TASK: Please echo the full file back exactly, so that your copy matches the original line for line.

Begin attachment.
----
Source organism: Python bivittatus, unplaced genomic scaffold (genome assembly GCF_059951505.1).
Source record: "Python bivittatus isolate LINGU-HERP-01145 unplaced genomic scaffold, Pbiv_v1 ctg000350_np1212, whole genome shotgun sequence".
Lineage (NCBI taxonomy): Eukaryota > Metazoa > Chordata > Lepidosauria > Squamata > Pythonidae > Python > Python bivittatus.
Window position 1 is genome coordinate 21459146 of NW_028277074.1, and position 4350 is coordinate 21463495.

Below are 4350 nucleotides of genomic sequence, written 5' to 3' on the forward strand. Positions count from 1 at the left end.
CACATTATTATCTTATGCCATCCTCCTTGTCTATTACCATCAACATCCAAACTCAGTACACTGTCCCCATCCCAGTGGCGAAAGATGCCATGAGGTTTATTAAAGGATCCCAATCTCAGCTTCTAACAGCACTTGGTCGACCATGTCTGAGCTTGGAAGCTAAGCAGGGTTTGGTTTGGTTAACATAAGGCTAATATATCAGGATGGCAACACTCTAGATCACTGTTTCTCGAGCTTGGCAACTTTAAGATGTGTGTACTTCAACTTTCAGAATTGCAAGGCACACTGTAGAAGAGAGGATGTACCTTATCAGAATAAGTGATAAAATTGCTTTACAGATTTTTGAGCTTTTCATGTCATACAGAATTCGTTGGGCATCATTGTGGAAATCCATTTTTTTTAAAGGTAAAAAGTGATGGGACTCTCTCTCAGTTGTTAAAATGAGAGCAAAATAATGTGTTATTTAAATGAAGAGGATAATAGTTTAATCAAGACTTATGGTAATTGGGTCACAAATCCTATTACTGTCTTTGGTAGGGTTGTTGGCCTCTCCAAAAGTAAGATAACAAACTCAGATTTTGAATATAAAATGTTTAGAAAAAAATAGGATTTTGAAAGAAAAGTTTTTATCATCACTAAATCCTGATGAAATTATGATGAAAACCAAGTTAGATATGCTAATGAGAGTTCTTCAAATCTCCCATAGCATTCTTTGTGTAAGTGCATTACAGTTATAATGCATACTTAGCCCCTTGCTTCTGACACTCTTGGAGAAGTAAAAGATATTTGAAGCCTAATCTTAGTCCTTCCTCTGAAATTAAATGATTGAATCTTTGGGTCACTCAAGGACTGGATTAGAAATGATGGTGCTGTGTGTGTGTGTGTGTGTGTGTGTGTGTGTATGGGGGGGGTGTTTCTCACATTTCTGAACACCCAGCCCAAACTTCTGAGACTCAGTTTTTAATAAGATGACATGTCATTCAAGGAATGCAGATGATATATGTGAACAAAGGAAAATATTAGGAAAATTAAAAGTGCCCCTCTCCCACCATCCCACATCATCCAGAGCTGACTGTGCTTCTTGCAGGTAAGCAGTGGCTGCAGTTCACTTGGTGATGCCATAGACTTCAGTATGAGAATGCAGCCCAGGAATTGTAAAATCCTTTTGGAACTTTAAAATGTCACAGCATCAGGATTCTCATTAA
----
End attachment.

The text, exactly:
Source organism: Python bivittatus, unplaced genomic scaffold (genome assembly GCF_059951505.1).
Source record: "Python bivittatus isolate LINGU-HERP-01145 unplaced genomic scaffold, Pbiv_v1 ctg000350_np1212, whole genome shotgun sequence".
Lineage (NCBI taxonomy): Eukaryota > Metazoa > Chordata > Lepidosauria > Squamata > Pythonidae > Python > Python bivittatus.
Window position 1 is genome coordinate 21459146 of NW_028277074.1, and position 4350 is coordinate 21463495.

Below are 4350 nucleotides of genomic sequence, written 5' to 3' on the forward strand. Positions count from 1 at the left end.
CACATTATTATCTTATGCCATCCTCCTTGTCTATTACCATCAACATCCAAACTCAGTACACTGTCCCCATCCCAGTGGCGAAAGATGCCATGAGGTTTATTAAAGGATCCCAATCTCAGCTTCTAACAGCACTTGGTCGACCATGTCTGAGCTTGGAAGCTAAGCAGGGTTTGGTTTGGTTAACATAAGGCTAATATATCAGGATGGCAACACTCTAGATCACTGTTTCTCGAGCTTGGCAACTTTAAGATGTGTGTACTTCAACTTTCAGAATTGCAAGGCACACTGTAGAAGAGAGGATGTACCTTATCAGAATAAGTGATAAAATTGCTTTACAGATTTTTGAGCTTTTCATGTCATACAGAATTCGTTGGGCATCATTGTGGAAATCCATTTTTTTTAAAGGTAAAAAGTGATGGGACTCTCTCTCAGTTGTTAAAATGAGAGCAAAATAATGTGTTATTTAAATGAAGAGGATAATAGTTTAATCAAGACTTATGGTAATTGGGTCACAAATCCTATTACTGTCTTTGGTAGGGTTGTTGGCCTCTCCAAAAGTAAGATAACAAACTCAGATTTTGAATATAAAATGTTTAGAAAAAAATAGGATTTTGAAAGAAAAGTTTTTATCATCACTAAATCCTGATGAAATTATGATGAAAACCAAGTTAGATATGCTAATGAGAGTTCTTCAAATCTCCCATAGCATTCTTTGTGTAAGTGCATTACAGTTATAATGCATACTTAGCCCCTTGCTTCTGACACTCTTGGAGAAGTAAAAGATATTTGAAGCCTAATCTTAGTCCTTCCTCTGAAATTAAATGATTGAATCTTTGGGTCACTCAAGGACTGGATTAGAAATGATGGTGCTGTGTGTGTGTGTGTGTGTGTGTGTGTGTGTATGGGGGGGGTGTTTCTCACATTTCTGAACACCCAGCCCAAACTTCTGAGACTCAGTTTTTAATAAGATGACATGTCATTCAAGGAATGCAGATGATATATGTGAACAAAGGAAAATATTAGGAAAATTAAAAGTGCCCCTCTCCCACCATCCCACATCATCCAGAGCTGACTGTGCTTCTTGCAGGTAAGCAGTGGCTGCAGTTCACTTGGTGATGCCATAGACTTCAGTATGAGAATGCAGCCCAGGAATTGTAAAATCCTTTTGGAACTTTAAAATGTCACAGCATCAGGATTCTCATTAA